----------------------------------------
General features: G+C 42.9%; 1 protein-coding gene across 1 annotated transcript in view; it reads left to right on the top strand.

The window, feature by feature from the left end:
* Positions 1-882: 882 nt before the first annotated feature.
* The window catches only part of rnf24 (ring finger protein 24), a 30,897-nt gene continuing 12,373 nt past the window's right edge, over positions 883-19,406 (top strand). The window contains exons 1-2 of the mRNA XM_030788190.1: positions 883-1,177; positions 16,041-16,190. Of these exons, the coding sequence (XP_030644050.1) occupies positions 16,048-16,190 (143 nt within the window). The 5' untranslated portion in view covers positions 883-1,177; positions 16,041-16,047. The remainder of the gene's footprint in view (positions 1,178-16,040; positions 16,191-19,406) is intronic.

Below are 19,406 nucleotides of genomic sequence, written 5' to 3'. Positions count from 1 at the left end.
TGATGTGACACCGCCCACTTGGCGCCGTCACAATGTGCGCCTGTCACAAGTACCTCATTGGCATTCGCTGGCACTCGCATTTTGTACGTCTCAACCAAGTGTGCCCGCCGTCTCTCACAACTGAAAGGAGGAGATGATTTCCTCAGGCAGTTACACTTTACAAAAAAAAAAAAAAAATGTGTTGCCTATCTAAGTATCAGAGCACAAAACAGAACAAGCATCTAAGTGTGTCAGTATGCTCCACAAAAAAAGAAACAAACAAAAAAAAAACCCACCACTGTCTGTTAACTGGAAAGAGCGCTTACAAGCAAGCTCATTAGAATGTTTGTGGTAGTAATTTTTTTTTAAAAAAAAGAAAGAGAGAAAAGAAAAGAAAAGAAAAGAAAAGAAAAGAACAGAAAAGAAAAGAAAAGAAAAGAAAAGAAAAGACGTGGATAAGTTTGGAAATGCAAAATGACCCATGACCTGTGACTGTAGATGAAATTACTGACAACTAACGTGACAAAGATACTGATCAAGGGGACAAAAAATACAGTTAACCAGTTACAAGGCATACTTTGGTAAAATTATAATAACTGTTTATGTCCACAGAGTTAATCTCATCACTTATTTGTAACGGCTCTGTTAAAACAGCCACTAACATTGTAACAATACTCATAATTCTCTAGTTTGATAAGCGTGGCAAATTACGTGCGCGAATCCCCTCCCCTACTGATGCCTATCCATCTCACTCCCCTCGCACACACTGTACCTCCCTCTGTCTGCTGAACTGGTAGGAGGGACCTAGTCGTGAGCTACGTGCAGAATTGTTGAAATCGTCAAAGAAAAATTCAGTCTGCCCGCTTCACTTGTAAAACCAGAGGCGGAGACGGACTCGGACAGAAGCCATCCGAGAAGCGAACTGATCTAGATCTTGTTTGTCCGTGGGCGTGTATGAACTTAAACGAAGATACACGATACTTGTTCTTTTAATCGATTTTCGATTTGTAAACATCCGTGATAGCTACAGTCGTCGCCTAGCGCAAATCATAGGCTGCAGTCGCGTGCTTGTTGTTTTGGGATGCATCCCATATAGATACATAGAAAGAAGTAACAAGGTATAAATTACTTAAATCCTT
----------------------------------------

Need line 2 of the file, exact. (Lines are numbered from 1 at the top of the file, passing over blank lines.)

The window, feature by feature from the left end: